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A group of investment and capital firms filed a lawsuit on May 24, 2022 against the Department of Homeland Security, arguing that when United States Citizenship and Immigration Services (USCIS) revoked the certification of existing regional EB-5 centers, they violated the Administrative Procedure Act and misinterpreted the EB-5 Reform and Integrity Act of 2022, which was enacted following an expiration of authority for the EB-5 Regional Center program. Plaintiffs say that by categorically decertifying more than 600 existing EB-5 Regional Centers and requiring them to recertify, USCIS “gutted” the program and determined that an entirely new Regional Center program had been created instead. than following Congress’s intent to reauthorize the program with a few. changes and allow existing regional centers to continue their work.
Alleging that USCIS’ action was “unlawful for a host of reasons,” the plaintiffs said the agency’s action meant that “all existing regional centers, which already have billions of dollars in invested capital , ongoing development projects and investors awaiting a decision on their visa applications, must effectively suspend all revenue-generating operations (while maintaining regulatory obligations to existing investors) indefinitely until the USCIS approves their new applications At current processing rates, it will take more than a decade for more than 600 programs to be redesignated.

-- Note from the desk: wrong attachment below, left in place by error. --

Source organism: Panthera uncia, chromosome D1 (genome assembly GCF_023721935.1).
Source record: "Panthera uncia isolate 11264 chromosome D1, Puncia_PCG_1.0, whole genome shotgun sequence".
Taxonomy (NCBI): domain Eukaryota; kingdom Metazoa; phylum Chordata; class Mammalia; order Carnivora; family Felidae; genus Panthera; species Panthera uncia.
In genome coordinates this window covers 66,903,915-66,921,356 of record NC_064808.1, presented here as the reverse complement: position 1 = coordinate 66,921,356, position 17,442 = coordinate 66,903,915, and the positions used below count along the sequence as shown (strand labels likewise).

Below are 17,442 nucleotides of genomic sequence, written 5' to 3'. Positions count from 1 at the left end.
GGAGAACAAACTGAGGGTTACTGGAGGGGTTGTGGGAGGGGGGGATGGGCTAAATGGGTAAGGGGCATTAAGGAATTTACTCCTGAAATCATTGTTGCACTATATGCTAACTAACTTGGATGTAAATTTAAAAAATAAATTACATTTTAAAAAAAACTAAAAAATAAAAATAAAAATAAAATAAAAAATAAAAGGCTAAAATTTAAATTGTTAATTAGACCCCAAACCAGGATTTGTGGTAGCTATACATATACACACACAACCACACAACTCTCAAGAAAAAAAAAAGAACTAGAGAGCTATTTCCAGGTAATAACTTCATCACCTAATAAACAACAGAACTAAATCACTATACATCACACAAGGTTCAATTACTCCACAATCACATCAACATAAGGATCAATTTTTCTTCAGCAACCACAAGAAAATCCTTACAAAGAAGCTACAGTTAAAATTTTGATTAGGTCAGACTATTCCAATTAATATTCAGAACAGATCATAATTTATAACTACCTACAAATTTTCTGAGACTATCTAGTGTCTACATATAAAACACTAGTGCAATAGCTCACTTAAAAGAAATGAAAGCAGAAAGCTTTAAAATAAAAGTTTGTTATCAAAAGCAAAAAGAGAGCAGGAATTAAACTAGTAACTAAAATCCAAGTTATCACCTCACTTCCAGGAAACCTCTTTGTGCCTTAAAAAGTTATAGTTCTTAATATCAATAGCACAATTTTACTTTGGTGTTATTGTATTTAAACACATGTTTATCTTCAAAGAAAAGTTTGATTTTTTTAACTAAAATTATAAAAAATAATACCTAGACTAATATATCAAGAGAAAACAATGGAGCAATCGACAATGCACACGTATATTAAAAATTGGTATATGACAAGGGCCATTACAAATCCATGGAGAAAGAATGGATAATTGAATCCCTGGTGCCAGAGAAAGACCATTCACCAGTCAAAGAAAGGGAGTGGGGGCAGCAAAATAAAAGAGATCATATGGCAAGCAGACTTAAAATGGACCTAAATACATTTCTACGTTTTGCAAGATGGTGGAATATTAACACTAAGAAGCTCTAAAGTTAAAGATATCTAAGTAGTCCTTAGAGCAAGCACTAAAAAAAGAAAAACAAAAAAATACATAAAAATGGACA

The plaintiffs are represented by H. Ronald Klasko and Daniel B. Lundy, of Klasko Immigration Law Partners LLP, and Paul W. Hughes, Andrew A. Lyons-Berg and Alex C. Boota, of McDermott Will & Emery LLP.
This is the second lawsuit challenging USCIS’ assertion that all regional centers must be redesignated. A preliminary injunction hearing in Behring Regional Center LLC v. Mayorkas, # 3-22-cv-02487-VC (ND Cal.), will take place on June 2.
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